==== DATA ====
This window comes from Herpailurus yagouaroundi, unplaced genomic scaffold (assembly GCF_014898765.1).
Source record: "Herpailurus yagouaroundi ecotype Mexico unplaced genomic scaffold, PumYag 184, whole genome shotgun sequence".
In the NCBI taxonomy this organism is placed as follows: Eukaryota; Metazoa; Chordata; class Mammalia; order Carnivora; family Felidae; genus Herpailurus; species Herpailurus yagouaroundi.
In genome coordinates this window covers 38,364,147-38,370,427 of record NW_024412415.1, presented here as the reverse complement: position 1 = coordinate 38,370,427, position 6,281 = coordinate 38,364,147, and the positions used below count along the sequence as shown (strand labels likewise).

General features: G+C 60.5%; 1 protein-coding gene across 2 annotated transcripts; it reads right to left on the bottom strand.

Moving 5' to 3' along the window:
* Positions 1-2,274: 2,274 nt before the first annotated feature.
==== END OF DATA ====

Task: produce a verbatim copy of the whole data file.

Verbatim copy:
This window comes from Herpailurus yagouaroundi, unplaced genomic scaffold (assembly GCF_014898765.1).
Source record: "Herpailurus yagouaroundi ecotype Mexico unplaced genomic scaffold, PumYag 184, whole genome shotgun sequence".
In the NCBI taxonomy this organism is placed as follows: Eukaryota; Metazoa; Chordata; class Mammalia; order Carnivora; family Felidae; genus Herpailurus; species Herpailurus yagouaroundi.
In genome coordinates this window covers 38,364,147-38,370,427 of record NW_024412415.1, presented here as the reverse complement: position 1 = coordinate 38,370,427, position 6,281 = coordinate 38,364,147, and the positions used below count along the sequence as shown (strand labels likewise).

General features: G+C 60.5%; 1 protein-coding gene across 2 annotated transcripts; it reads right to left on the bottom strand.

Moving 5' to 3' along the window:
* Positions 1-2,274: 2,274 nt before the first annotated feature.